I left the following comment:
First, that tweet makes me angry. It’s so short-sighted on his part. Clients and executives (though I don’t agree) ALWAYS want to know where it’s appearing. And anyone older than 40 wants it in print more than online. It’s not rational, but it’s fact.
So yeah, Farhad, the people who sign our checks want both. At the very least, we have to be able to answer them when they ask. I totally agree online is better (and you can measure it), but that’s not reality for most of us.
And then I stepped off my soapbox and responded to the actual content of the article, which was about PR measurement.
If it’s Not in Print, it Doesn’t Count
We had a client for many years who always asked if something was also going to run in print.
We hated to ask the journalist, but we had to be able to give our client an answer.
And, truth be told, part of the reason they are no longer a client is because we had far more success online than in print—and that is not what their founder wanted.
It didn’t make logical sense.
We were able to prove the online stories were driving serious qualified leads.
He didn’t count them because a) he couldn’t hold the story in his hands (or, I guess, send a hard copy to his mom); and b) his sales team didn’t generate the leads.
For all I know, those leads are still waiting for follow-up from the company.
It wasn’t a good fit on either side, but you can bet he asked every, single time, “Is this also going to run in print?”
The end for us was when he said, “I don’t care about online at all. If you can’t get anything in print, I won’t consider it a success.”
So you can bet we were asking journalists like Farhad if the story was also going to run in print.
It doesn’t make it right—and it certainly is not the future—but it was our reality.
Media Relations is Not Magic
Media relations is hard, as you well know.
We can’t control any of it, yet most business leaders expect us to work some sort of magic.
And, if we do, their phones will ring and their cash registers will sing.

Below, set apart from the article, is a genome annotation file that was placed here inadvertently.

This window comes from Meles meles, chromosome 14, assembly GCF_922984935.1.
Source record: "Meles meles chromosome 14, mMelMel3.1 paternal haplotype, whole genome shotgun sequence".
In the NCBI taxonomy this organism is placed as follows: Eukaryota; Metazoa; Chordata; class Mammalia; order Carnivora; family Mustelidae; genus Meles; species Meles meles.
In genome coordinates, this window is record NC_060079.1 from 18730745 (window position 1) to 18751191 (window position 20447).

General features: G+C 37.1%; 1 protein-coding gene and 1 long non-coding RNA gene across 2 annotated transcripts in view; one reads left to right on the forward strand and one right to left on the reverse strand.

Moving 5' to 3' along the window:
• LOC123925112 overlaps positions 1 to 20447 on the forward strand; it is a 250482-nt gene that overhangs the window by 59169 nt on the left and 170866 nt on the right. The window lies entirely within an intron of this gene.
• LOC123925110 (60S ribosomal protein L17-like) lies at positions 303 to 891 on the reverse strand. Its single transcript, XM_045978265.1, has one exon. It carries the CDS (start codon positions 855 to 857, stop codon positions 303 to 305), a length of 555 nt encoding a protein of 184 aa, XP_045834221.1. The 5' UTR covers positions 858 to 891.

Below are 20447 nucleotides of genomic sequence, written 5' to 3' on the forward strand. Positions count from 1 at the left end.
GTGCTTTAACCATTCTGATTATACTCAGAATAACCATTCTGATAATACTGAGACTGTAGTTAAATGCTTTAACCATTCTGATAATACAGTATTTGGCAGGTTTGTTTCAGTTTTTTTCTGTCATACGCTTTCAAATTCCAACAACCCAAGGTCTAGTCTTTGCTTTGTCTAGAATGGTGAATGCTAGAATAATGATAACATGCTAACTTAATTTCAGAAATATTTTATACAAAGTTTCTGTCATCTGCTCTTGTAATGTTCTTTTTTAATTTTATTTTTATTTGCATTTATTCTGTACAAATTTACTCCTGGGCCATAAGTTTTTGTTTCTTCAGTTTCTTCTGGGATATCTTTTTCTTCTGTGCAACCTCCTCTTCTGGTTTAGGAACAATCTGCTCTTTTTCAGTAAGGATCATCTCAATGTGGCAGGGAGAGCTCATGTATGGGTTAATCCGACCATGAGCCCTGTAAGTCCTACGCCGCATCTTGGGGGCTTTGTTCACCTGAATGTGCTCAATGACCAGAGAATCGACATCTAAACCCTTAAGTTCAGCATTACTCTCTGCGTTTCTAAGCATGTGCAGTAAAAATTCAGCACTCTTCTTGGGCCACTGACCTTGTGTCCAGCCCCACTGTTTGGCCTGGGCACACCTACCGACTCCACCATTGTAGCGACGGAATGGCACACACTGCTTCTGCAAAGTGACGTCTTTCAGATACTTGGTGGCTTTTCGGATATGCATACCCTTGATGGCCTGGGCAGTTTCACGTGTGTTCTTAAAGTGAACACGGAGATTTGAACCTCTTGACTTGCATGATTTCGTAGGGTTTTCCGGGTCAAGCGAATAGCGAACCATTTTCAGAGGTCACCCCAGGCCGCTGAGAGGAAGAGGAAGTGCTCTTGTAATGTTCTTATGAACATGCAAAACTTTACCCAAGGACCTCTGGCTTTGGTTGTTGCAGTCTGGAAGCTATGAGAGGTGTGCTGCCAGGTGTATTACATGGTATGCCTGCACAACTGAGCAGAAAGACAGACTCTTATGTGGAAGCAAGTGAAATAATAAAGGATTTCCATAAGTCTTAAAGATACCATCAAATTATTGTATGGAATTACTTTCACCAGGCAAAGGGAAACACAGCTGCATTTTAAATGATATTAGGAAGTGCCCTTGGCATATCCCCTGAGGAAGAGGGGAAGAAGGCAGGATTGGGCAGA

It’s also part of the reason the PR industry has such a bad rap (we won’t mention the hot mess in the White House communications department that is contributing to it).
What people know who have worked with PR professionals is they spend a lot of money and can’t quantify the results.
And what PR professionals haven’t done is actually quantify the results.
Of course we are still a PR firm, but I drew a line in the sand.
If all you want is media relations (which is what most people liken PR to), we are not the firm for you.
This happened because I personally had just gotten a client on the front page, below the fold, of the Wall Street Journal.
It was an incredible story, with every message delivered and more.
And it was on the freaking front page!
The chief of corporate communications and I were ecstatic.
We kept calling one another to exclaim, “Did you see the new jump in website traffic?”
(Back then, that’s all we had.)
And it was a significant increase in traffic for nearly a month.
How to Fill in the Media Relations Gaps
The day after that story ran—the very next day—I received a FedEx package from their CEO.
In it, was a copy of the New York Times and a post-it note that said, “When is this next?”
There was no congratulations.
No wonder and amazement.
Just “when can you do this again?”
It was at that very moment that I knew we had to expand our services beyond media relations—and we had to prove the work we do achieves business objectives.
Not only that, but unless there is something huge happening at the organization, media relations only truly works once or twice a year.
To fill in the gaps—to answer the “when can you do this again?” question—I knew we had to offer more.
What to Measure—and How
Business leaders want to know if the story is going to run in print or only online.
Our job is to educate them.
Right now, if that’s what they want, give it to them…and more.
While you’re reporting on the numbers they expect, you’re also going to give them the numbers that matter.
I guarantee, after a couple of months, someone will say, “Do we really need media impressions or AVEs?”
And you can dance a jig (on video, preferably, so you can send it to me) and delete them from your report.
Same thing goes for print versus online.
You certainly can try for both, but continue to show how online can be measured—and what kinds of results you’re getting with it.
It may end up like our former client—and you have to make a decision about continuing that work (or finding a new job).
More likely, especially in 2017 and beyond, you’ll never have to answer the, “Is this also going to run in print?” question again.